Sunita Maithreya – India
A truly Buddhist life is an expression of the “Buddhi” and includes mindfulness, true knowledge, meditation, service, and compassion to all life.
When asked to explain the Path in simple words, the Buddha said, “Abstain from all unwholesome deeds perform wholesome ones, purify your mind.” Further, when asked what is “wholesome” and what is “unwholesome,” the Buddha offered a universal definition: Any action that harms others, that disturbs their peace and harmony, is a sinful action; an unwholesome action. Any action that helps others, that contributes to their peace and harmony, is a pious action; a wholesome action.
The Buddha also taught us the Four Noble Truths:
First Truth -- In every person’s life misery is greater than happiness
Second Truth -- All misery arises from the hunger and thirst for life
Third Truth -- Each person, without help of priest or scripture, can by their own efforts put an end to the “craving” which causes misery
Fourth Truth -- The Way or the Noble Eightfold Path: Right Belief, Right Thought, Right Speech, Right Action, Right Means of Livelihood, Right Energy, Right Contemplation, and Right Realization, leads to the ending of misery
In his book, The Art of Living: Vipassana Meditation As Taught by Shri S.N.Goenka, William Hart says, “The Noble Eightfold Path can be divided into three stages of training, sila, samadhi and panna. Sila is moral practice, abstention from all unwholesome actions of body and speech. Samadhi is the practice of concentration, developing the ability to consciously direct and control one’s own mental processes. Panna is wisdom, the development of purifying insight into one’s own nature.”
Returning to sila, we learn that three parts of the Noble Eightfold Path fall within the training of sila. These are Right Speech, Right Action, and Right Means of Livelihood.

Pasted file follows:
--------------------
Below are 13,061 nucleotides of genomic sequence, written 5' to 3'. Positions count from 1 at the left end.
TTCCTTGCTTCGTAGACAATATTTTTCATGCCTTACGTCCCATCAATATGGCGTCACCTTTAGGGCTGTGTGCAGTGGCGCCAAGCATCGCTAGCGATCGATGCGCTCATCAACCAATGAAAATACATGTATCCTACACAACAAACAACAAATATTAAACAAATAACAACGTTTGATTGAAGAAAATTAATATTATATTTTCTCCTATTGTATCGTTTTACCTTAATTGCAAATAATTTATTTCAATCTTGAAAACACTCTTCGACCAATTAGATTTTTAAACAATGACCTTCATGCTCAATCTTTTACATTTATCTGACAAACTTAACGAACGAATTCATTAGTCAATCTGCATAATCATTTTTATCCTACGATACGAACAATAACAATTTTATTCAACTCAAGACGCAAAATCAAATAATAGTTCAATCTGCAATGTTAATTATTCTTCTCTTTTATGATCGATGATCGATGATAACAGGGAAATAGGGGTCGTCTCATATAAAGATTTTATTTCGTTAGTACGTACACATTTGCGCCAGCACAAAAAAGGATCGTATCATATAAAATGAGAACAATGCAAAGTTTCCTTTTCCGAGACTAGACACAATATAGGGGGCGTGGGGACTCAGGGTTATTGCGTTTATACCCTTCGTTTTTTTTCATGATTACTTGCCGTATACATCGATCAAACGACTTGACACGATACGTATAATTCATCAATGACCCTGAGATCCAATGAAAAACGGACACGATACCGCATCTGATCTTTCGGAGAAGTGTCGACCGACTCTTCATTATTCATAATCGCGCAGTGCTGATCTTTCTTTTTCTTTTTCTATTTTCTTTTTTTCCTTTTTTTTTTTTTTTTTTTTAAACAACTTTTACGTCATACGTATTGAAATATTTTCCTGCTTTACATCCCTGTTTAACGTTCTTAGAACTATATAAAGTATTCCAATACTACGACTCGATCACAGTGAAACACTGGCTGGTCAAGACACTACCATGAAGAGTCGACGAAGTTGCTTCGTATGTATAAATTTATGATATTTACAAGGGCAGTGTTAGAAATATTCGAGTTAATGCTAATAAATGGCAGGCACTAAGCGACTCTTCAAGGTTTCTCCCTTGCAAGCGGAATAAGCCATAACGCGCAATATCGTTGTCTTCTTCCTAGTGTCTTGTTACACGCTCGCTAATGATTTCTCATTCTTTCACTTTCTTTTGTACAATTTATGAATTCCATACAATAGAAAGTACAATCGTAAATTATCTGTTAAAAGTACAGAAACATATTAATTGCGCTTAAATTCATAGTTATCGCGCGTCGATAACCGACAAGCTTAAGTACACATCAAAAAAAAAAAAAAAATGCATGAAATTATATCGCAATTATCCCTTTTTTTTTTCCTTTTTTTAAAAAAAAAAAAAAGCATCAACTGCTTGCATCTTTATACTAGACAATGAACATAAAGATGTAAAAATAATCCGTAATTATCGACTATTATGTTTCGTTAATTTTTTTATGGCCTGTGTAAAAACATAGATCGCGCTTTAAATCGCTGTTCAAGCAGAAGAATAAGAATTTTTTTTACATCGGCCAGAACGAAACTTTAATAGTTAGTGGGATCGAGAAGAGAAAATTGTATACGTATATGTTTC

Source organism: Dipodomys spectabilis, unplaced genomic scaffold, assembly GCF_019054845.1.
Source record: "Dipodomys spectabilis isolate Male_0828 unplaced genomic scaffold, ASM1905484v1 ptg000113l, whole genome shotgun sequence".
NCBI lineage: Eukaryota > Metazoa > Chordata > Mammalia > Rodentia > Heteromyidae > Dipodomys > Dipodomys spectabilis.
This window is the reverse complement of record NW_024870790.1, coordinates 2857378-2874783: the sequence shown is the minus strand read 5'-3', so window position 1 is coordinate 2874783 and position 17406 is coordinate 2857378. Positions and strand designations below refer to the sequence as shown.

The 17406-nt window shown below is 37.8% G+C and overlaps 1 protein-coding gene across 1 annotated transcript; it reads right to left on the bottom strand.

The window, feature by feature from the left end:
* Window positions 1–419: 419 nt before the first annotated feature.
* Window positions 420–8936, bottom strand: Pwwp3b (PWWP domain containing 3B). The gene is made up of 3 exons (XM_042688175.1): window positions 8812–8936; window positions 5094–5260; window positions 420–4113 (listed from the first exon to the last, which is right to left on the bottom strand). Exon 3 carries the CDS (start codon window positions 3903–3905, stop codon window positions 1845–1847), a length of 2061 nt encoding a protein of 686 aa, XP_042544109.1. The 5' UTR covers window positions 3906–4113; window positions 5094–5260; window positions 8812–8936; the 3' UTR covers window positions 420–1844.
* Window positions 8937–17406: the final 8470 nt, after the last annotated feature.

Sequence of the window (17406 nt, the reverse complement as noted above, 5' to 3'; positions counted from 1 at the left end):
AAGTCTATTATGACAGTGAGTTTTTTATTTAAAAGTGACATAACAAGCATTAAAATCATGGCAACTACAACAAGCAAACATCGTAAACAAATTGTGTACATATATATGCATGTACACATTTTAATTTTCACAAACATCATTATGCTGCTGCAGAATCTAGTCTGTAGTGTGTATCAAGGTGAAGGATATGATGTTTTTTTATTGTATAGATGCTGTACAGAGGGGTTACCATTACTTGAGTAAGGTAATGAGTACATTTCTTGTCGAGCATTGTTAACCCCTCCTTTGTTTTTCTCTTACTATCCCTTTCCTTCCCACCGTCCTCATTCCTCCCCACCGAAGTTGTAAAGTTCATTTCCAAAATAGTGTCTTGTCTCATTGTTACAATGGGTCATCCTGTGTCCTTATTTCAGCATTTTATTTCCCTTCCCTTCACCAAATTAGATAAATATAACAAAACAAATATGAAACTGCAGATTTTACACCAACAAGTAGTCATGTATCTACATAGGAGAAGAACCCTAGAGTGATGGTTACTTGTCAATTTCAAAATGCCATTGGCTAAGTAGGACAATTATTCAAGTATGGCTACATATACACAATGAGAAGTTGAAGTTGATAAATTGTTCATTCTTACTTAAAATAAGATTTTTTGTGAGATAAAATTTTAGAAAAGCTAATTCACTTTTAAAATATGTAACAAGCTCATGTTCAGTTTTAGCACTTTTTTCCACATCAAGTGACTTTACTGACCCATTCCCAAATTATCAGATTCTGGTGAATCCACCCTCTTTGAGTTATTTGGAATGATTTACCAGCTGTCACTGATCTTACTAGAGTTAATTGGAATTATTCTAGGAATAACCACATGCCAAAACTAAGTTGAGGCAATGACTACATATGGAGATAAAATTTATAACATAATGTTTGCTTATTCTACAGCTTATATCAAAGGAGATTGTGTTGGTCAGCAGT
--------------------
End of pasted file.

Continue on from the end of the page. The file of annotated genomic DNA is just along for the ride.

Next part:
Hart says that Right Speech would imply abstinence from telling lies, carrying tales that see friends at odds, backbiting and slander, speaking harsh words that disturb others and have no beneficial effect, and idle gossip, meaningless chatter that wastes one’s own time and the time of others. The Buddha extolled the virtues of Right Speech.
Right Action is summarized by the pansil of Buddhism. The Buddha is said to have spoken thus: “Laying aside the rod and sword he is careful to harm none, full of kindness, seeking the good of all living creatures. Free of stealth, he himself lives like a pure being.” The pansil may seem like a religious precept alone to some, but some of the practical aspects we are asked to abstain from are killing, theft, sexual misconduct, false speech, and intoxicants.
Killing seems a horrible thing to do. It does not seem that bad a thing for people to say. It seems even somewhat normal for people to think. This is where the problem arises. Movies show what we think. They show killing. It seems okay if it is only a movie and something apart from us. It becomes difficult to say whether movies are based on life or whether lives are shaped by movies. Television, radio, newspapers, and hoardings—all these shape the way we think. They are constantly making suggestions to our subconscious mind. We obey their commands, sometimes unwillingly. That is why a terrorist kills. If the consequences of the crime are terrible, so are the causes. You and I are the various causes of crime, killing, and terrorism. We are bystanders when humans are killed, when animals are killed and when trees are felled. The society that allows killing in movies, that allows killing on television, and that allows killing through its media has the responsibility of the actual act of killing. Even if the murderer is convicted, karma will convict the society as a whole.